Do you want to travel around Europe! Eheee,why do you bother to even ask!

P.S. Advice for future students who will  go through the same experience of travelling, from my personal experience: If you choose to run across the roundabout to the Arc de Triomphe in Paris, believe me it’s very difficult to return back the same way (upon my arrival in Macedonia, somebody told me that there was a tunnel underneath.

12 thoughts on “Travelling across Europe in 25 days

  1. Great! I would ask the same question: can you give us some more informations .. what is needed to travel,who organizes,how can we apply and and only people from Macedonia apply? thank you

  2. Dear Shega and Meleke

    This program "Travelling in EU" is open only for students from Macedonia, Serbia, Bosnia & Herzegovina and Montenegro and is existing few years. The program is supported by few foundations and embassies within these 4 countries and the idea is to provide a opportunity to young people from the Balkan who never been outside their home country to visit EU almost for free of charge.

  3. It's organized by the Robert Bosch Stiftung in collaboration with the Balkan Trust for Democracy and in coordination with various civil society organizations from Southeastern European countries. Check Robert Bosch Stiftung website and maybe you'll find something for your country too.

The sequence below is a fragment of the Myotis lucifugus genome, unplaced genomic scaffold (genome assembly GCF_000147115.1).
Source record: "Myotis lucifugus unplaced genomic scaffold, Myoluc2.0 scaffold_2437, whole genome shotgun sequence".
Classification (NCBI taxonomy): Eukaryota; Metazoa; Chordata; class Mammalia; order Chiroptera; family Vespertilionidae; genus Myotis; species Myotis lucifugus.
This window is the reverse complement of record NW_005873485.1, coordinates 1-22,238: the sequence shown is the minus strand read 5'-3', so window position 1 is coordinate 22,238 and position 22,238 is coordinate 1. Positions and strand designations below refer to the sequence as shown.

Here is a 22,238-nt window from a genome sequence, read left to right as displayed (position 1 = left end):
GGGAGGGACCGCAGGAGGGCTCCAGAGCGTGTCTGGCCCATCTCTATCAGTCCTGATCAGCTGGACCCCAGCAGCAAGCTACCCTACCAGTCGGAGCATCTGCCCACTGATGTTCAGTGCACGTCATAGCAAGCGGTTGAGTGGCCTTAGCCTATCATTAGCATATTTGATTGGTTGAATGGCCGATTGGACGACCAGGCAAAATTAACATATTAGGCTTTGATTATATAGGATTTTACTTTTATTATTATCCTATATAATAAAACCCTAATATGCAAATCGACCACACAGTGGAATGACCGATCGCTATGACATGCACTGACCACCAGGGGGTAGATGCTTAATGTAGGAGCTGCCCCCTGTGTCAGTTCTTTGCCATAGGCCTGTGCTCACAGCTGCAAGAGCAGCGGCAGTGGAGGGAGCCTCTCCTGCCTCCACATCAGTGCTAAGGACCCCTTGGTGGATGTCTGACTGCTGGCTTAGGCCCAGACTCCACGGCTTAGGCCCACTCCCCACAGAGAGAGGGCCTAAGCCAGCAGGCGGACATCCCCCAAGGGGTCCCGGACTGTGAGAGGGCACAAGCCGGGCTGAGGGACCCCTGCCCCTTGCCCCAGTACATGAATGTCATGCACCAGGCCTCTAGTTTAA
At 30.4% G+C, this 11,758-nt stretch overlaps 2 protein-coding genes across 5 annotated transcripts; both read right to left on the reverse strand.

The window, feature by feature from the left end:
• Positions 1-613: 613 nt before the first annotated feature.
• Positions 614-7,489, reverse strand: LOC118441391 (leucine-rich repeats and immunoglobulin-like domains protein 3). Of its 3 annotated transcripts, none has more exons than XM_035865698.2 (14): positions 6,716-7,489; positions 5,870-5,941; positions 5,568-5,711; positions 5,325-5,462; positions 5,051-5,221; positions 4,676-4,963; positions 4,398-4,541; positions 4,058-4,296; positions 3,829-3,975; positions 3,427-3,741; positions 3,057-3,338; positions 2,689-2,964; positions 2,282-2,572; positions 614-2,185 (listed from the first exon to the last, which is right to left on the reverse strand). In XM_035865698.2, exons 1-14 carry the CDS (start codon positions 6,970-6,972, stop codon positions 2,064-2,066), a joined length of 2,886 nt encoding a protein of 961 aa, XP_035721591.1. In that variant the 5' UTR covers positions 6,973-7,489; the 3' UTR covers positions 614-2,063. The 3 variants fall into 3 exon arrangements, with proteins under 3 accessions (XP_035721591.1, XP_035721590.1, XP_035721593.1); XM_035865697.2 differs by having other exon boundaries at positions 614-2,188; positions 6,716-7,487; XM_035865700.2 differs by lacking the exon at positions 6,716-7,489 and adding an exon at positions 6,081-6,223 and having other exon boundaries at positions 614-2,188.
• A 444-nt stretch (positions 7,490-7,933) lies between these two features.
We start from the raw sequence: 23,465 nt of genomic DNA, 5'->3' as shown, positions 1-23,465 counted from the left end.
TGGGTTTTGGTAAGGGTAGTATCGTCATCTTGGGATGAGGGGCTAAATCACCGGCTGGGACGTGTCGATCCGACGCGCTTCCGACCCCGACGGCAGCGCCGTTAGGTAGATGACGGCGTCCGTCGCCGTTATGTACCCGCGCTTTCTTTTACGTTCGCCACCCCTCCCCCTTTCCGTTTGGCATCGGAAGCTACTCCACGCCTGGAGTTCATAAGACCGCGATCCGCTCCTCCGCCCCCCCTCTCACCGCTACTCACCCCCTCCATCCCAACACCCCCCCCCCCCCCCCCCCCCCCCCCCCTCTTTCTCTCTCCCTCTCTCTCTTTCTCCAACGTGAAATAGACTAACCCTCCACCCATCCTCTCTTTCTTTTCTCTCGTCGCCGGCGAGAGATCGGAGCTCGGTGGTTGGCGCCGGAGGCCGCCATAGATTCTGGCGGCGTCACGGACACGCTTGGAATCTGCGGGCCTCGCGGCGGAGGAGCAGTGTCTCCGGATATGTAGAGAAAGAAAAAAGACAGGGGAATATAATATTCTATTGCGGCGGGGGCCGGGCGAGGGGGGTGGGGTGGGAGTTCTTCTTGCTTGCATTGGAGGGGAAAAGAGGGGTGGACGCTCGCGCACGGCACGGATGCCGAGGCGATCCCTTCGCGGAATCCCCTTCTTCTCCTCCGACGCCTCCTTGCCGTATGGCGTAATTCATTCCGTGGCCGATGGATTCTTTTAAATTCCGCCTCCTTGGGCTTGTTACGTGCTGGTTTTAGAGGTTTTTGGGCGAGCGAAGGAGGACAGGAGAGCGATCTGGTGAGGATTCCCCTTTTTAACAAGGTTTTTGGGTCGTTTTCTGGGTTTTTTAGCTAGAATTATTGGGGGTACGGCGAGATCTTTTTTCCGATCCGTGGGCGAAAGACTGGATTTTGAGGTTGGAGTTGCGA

4. Since I am from Macedonia I am eligible to apply for this trip 🙂 . Can you give me a link or any specifications how to do so?

    My regards to you Vlatko. Hopefully I will experience this trip first hand so that I too would have a story to share with the world.

  5. @ Slavica and Ana

    The project We travel in Europe in Macedonia is led by the NGO MOST. I could not found more information about this particular project on their official website, but I found it at the We travel in Europe web page

    Unfortunately the website gives info about the previous years, and previous open calls (until 2008), 2009 is missing. However I believe that if they implement this project this year as well the propositions and criteria would remain more or less the same. So, the application process most probably will be in May and June, and the trip late July and August. However, we will follow this and inform you on time when there will be something concrete.